Fiction should be visceral, not just lovely and lyrical all the time. It is not about prettiness; it is about viscerality. If you see a lot of badly written fiction, it is often because people make the mistake of misunderstanding style. They add adverbs and other things, complicating the sentences structure, and they think they are adding style. And it’s the opposite: if you are aware of style, the second draft will be shorter, because you are always perfecting. When I write critiques, I always say there six basic principles in
literature: clarity, economy, specificity, acuity, concision and fluency. Those are simple principles that build good working dynamic prose.
AS: You are talking about respecting the reader, and it makes me wonder how important blogs are for you, because they are a way to connect with the reader.
HD: I like blogging. I have done it a lot. I have stopped blogging so much–I have moved to twitter. When blogging, I was having fun writing but also reading, both positive and negative reactions. I moved to twitter because I think it’s more social, like a group of people hanging in a bar or an ongoing convention you can really chat. In a blog of course people can write comments but it’s not so direct.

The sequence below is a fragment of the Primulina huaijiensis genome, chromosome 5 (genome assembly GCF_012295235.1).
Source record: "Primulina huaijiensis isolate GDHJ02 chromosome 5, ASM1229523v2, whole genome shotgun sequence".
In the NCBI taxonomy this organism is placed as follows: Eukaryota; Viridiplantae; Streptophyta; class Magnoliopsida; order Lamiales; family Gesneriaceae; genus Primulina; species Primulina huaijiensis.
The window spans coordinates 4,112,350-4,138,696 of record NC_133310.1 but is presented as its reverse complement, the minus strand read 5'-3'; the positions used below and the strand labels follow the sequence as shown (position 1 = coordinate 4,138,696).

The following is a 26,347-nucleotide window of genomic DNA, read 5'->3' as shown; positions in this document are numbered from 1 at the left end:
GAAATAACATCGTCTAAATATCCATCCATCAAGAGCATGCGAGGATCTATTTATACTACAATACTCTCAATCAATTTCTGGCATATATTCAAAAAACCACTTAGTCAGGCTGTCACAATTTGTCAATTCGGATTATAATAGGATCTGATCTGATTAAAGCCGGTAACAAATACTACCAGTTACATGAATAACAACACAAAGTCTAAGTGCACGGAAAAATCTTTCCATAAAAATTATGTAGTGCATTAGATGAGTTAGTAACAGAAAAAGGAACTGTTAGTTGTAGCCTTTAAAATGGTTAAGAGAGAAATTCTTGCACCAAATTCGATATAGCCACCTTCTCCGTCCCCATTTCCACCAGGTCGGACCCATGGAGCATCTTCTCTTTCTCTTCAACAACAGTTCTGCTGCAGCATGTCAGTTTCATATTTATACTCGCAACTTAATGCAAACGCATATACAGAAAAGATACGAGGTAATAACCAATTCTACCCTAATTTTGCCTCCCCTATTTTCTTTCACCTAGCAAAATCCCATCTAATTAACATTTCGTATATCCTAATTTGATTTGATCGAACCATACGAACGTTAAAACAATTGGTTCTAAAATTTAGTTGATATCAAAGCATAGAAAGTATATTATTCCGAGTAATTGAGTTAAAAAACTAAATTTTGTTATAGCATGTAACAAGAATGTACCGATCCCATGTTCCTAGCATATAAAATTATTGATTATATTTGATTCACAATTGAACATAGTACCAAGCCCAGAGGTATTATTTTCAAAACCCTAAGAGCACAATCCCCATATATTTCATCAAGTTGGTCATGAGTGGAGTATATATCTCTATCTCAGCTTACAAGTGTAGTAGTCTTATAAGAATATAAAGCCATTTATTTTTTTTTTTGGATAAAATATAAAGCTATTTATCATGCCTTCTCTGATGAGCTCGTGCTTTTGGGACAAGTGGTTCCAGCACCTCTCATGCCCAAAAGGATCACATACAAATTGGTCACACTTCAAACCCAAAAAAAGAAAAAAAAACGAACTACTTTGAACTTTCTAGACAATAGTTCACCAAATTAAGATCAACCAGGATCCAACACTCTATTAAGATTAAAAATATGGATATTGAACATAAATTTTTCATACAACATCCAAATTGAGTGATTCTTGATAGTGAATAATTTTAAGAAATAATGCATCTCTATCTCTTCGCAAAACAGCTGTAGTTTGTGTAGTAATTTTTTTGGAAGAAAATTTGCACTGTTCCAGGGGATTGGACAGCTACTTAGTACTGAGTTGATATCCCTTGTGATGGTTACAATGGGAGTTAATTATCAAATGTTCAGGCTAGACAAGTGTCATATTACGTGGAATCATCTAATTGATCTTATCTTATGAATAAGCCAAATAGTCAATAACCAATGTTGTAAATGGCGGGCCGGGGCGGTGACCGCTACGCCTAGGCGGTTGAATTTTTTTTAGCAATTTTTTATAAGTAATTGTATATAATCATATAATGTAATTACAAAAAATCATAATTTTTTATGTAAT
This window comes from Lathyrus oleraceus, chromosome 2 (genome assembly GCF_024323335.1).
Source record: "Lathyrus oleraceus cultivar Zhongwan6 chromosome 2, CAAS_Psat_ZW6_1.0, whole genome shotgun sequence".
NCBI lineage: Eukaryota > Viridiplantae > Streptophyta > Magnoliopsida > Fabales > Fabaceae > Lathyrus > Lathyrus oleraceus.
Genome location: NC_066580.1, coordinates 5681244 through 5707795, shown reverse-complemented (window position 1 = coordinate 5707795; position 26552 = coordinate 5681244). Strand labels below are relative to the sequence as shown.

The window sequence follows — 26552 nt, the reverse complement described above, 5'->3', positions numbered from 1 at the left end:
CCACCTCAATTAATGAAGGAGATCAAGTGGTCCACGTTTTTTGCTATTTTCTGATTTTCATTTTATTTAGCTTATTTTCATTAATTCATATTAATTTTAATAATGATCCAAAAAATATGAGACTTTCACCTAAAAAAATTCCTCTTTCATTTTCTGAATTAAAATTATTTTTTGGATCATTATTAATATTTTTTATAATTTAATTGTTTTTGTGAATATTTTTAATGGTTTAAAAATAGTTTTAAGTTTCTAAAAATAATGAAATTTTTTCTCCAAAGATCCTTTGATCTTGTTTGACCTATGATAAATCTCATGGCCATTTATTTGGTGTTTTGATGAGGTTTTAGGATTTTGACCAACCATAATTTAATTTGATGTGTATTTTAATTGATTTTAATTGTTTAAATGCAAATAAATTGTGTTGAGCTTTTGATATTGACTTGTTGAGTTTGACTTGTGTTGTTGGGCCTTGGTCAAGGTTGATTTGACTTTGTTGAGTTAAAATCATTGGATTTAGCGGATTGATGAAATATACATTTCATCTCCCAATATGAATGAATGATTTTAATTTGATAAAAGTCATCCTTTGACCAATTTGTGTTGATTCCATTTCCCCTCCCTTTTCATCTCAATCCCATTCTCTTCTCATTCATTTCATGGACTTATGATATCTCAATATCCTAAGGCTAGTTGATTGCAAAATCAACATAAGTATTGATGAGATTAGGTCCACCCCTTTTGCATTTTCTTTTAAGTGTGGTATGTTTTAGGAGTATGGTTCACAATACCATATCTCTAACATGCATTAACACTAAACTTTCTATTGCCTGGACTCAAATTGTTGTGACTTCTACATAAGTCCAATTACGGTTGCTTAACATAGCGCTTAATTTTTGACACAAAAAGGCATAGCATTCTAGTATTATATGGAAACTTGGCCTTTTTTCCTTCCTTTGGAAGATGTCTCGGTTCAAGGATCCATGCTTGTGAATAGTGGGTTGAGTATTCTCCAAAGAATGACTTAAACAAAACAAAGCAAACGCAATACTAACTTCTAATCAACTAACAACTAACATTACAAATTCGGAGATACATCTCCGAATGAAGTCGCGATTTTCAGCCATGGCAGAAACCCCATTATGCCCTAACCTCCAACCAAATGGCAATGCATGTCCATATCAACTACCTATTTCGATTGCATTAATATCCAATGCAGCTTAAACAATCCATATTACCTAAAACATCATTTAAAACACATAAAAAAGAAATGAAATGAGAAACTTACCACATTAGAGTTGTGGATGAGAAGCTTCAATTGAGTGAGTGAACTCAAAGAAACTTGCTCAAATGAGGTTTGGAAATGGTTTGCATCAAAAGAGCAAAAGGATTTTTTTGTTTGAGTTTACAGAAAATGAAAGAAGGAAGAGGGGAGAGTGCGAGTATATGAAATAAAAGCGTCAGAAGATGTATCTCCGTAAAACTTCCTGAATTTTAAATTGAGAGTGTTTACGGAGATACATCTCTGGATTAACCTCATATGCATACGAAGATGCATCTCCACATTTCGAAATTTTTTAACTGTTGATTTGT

AS: You publish quite a lot online. What does you publisher think of that?
HD: Well, most of the works for free are really things hard to sell. Poetry for instance, there is not much money in it. I know there are not great chances for my poetry to get professionally published. Ultimately I have a couple of collector editions of my poetry, but you don’t make a lot of money for that sort of thing. As for the short fiction, poetry and short fiction are never best sellers. So if there’s no great market I just want my work to be read. Besides, writing in that case can be more experimental, and can lead to further publications. The first “Scruffians” story was first online for free.
For more information about the author and his works, visit his official webpage: http://www.halduncan.com/
(Editor’s Note: the spanish language version of this interview will be published in a few days.)